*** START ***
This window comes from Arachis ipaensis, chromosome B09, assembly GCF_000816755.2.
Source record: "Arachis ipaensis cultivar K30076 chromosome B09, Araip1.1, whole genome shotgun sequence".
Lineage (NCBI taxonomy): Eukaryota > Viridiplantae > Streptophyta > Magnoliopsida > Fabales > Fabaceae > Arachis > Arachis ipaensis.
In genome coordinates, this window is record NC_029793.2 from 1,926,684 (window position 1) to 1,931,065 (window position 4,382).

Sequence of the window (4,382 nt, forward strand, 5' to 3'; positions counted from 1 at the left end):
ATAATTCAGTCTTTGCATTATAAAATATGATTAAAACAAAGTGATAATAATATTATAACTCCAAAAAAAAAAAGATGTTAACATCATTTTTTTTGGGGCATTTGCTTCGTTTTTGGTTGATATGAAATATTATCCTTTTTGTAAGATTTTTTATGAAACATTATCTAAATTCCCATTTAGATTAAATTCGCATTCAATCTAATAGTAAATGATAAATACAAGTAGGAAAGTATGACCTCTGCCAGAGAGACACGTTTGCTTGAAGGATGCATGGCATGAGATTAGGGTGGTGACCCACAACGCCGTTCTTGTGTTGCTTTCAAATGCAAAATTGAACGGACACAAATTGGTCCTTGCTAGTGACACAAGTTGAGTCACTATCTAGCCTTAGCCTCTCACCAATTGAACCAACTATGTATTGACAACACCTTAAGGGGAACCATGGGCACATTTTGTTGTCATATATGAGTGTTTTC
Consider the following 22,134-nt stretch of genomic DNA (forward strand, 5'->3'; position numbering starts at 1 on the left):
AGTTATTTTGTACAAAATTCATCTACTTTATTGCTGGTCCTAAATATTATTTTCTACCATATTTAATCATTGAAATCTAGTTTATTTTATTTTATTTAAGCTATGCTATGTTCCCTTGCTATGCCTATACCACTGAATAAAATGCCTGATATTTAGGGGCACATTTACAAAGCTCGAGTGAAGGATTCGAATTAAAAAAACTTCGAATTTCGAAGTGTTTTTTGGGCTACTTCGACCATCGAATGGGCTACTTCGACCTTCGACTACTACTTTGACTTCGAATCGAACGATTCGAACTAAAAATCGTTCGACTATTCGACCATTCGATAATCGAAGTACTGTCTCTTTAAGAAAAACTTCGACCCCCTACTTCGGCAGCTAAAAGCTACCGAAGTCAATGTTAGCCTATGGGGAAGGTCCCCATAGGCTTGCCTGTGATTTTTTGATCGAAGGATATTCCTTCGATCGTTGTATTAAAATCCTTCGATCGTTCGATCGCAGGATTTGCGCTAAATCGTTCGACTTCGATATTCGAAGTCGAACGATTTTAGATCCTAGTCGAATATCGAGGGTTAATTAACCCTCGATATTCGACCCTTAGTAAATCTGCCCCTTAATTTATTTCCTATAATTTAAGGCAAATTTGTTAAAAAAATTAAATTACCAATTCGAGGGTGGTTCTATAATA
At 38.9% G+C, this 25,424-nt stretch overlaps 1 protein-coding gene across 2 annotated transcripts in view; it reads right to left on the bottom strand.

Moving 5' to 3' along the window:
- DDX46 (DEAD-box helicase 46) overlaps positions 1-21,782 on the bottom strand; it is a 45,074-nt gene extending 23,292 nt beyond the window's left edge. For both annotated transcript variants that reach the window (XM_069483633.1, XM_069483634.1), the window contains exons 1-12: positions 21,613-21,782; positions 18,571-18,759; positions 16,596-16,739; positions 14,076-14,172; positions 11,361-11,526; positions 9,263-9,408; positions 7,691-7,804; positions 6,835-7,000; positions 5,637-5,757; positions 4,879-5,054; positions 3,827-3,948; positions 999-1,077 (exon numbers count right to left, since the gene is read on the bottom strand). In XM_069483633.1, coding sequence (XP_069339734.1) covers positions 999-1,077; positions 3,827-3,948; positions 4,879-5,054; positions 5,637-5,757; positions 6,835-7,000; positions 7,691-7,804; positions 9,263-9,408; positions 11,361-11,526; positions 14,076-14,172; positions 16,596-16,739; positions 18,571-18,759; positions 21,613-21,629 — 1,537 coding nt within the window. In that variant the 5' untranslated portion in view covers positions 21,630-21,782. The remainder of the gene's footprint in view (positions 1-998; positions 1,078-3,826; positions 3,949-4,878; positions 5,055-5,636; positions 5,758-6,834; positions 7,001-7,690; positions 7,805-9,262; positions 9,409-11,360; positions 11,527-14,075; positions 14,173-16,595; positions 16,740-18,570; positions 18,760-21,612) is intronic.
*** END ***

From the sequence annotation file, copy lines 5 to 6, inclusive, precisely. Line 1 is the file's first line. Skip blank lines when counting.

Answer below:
Sequence of the window (4,382 nt, forward strand, 5' to 3'; positions counted from 1 at the left end):
ATAATTCAGTCTTTGCATTATAAAATATGATTAAAACAAAGTGATAATAATATTATAACTCCAAAAAAAAAAAGATGTTAACATCATTTTTTTTGGGGCATTTGCTTCGTTTTTGGTTGATATGAAATATTATCCTTTTTGTAAGATTTTTTATGAAACATTATCTAAATTCCCATTTAGATTAAATTCGCATTCAATCTAATAGTAAATGATAAATACAAGTAGGAAAGTATGACCTCTGCCAGAGAGACACGTTTGCTTGAAGGATGCATGGCATGAGATTAGGGTGGTGACCCACAACGCCGTTCTTGTGTTGCTTTCAAATGCAAAATTGAACGGACACAAATTGGTCCTTGCTAGTGACACAAGTTGAGTCACTATCTAGCCTTAGCCTCTCACCAATTGAACCAACTATGTATTGACAACACCTTAAGGGGAACCATGGGCACATTTTGTTGTCATATATGAGTGTTTTC